Powerful Parenting: Building Relationships, Instilling Confidence, and Teaching Skills
As parents, you worry about the risks your children face and the choices they will have to make. But if you have a strong relationship with your children that is built on a foundation of trust and open communication, they are more likely to tell you about their problems and gain from your values.
If your children have confidence in themselves, they are more likely to handle situations assertively. If your children have self-management, relationship-building, and problem-solving skills, they are more likely to make safe and healthy choices. As a parent, you can help strengthen these areas of your children's lives.
Love Them for Who They Are
Unconditional acceptance of your children not only builds a strong relationship with them, but encourages them to have confidence and trust in themselves. Separate who your children are (their being) from what they do (their behavior). Remember, behavior can always change.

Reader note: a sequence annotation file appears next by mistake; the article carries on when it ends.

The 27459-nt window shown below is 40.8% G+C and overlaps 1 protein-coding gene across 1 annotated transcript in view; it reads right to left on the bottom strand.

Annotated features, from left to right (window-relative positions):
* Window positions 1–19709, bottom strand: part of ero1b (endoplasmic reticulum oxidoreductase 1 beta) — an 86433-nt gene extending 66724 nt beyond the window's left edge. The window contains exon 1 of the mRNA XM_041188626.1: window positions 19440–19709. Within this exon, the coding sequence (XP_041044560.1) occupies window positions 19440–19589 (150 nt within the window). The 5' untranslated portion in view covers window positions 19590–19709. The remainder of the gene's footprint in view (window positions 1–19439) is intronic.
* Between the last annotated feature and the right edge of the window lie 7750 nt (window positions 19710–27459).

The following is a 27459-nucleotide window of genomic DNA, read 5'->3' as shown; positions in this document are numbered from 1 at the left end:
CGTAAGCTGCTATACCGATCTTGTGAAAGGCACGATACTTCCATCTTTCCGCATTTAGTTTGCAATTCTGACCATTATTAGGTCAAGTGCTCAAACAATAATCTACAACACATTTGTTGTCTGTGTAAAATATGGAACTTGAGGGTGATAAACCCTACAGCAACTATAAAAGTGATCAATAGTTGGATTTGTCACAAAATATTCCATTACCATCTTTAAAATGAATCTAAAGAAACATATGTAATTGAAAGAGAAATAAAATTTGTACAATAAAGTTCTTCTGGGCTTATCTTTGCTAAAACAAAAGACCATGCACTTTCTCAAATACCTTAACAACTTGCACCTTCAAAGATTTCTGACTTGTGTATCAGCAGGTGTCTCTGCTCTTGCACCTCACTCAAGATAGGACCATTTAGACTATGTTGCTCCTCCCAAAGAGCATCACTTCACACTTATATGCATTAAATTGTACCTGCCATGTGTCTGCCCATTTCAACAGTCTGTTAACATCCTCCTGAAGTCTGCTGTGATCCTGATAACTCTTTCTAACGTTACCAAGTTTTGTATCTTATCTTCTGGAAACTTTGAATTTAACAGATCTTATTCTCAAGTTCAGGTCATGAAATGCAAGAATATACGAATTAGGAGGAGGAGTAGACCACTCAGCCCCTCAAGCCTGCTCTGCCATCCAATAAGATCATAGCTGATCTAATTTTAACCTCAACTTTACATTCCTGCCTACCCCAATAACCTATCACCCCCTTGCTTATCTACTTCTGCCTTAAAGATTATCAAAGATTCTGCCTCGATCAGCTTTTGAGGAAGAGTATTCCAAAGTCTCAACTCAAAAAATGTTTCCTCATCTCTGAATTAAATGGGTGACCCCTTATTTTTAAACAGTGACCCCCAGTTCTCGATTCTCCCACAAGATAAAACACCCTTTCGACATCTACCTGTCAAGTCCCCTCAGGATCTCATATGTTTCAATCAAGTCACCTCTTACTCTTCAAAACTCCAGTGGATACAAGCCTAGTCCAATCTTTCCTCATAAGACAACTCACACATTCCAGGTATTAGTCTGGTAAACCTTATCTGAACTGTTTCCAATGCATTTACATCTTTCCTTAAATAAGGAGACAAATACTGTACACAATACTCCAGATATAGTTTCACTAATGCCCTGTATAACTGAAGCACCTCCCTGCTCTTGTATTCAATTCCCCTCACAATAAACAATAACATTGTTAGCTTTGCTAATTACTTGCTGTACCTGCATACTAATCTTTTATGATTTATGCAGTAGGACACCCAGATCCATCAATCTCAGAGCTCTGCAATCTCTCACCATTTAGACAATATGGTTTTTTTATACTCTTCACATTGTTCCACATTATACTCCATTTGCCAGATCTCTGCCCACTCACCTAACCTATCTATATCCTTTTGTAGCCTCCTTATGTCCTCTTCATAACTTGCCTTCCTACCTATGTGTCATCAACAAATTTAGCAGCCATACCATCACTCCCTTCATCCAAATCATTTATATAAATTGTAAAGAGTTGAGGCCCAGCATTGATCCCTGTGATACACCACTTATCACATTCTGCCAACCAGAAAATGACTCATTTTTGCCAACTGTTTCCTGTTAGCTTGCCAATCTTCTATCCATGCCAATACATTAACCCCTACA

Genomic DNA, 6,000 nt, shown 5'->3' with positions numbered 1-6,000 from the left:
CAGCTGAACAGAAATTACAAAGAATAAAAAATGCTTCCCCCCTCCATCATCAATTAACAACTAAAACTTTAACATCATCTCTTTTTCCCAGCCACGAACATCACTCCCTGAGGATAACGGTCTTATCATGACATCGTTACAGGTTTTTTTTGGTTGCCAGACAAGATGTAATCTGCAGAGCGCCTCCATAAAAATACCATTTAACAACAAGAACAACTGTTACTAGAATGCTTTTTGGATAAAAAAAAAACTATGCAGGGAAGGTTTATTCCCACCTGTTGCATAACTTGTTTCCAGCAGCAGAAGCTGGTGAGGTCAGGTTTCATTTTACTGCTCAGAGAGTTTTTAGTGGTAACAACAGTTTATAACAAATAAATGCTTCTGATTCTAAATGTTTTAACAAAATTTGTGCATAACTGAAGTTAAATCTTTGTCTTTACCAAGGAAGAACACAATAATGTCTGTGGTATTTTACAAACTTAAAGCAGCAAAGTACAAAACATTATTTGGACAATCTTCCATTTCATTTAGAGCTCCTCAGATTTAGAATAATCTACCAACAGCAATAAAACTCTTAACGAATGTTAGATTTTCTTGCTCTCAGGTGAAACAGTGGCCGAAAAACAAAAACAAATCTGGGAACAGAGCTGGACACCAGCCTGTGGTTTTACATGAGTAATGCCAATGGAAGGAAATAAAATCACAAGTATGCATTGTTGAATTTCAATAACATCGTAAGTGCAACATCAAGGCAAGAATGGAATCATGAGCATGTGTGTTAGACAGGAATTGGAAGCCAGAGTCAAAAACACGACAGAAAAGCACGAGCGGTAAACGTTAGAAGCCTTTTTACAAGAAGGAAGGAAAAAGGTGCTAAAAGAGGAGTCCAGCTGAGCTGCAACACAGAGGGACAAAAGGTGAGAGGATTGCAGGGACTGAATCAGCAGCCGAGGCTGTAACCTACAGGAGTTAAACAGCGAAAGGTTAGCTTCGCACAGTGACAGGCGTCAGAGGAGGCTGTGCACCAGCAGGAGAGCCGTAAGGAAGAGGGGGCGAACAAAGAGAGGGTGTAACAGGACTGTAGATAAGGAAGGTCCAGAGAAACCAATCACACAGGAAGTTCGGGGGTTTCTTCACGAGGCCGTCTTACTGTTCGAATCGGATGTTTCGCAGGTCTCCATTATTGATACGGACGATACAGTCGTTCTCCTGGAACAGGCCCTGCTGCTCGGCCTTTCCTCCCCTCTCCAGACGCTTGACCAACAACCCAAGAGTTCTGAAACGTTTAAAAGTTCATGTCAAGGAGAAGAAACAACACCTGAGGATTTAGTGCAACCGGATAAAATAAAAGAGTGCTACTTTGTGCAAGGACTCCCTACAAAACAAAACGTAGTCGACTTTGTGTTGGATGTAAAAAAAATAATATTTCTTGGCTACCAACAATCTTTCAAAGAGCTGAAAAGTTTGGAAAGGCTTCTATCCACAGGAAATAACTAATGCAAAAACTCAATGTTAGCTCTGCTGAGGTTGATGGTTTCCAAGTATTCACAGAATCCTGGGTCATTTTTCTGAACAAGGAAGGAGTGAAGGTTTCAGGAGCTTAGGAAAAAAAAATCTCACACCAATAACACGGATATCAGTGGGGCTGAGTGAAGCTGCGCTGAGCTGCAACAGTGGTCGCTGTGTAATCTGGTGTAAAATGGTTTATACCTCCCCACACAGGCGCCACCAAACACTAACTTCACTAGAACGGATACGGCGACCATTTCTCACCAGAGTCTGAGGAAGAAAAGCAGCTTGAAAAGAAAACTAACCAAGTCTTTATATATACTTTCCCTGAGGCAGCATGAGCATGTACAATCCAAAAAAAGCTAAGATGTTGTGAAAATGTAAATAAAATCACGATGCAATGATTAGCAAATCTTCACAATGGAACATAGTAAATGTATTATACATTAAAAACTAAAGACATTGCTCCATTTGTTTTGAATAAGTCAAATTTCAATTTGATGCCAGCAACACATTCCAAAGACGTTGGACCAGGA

Help your children discover their interests and passions and encourage them to pursue their interests by providing opportunities and support.
Spend time with your children. This helps build strong relationships and provides opportunities for you to teach and model essential skills. Use words, gestures, and touch frequently to let your children know that you love them.
Take time to have extended conversations with your children. Bedtimes, meals, and car rides are often good times. As often as possible, have family dinners where you can share news, discuss problems, and make plans. Research shows that children who have dinner with their families several times a week are less likely to smoke or use illegal drugs, have sex at young ages, and get into serious fights.
Have frequent, brief playtimes with young children (5–10 minutes can make a difference). Allow your children to direct the play.
Read together and talk about the characters' feelings, challenges, and solutions.
Talk about your family's culture(s). This will help your children feel more strongly connected to their ethnic background and their culture's values and beliefs. Research shows that positive cultural identification can improve a child's self-esteem and protect against emotional problems.
Reprinted with the permission of the Committee for Children. © 2007 Committee for Children.
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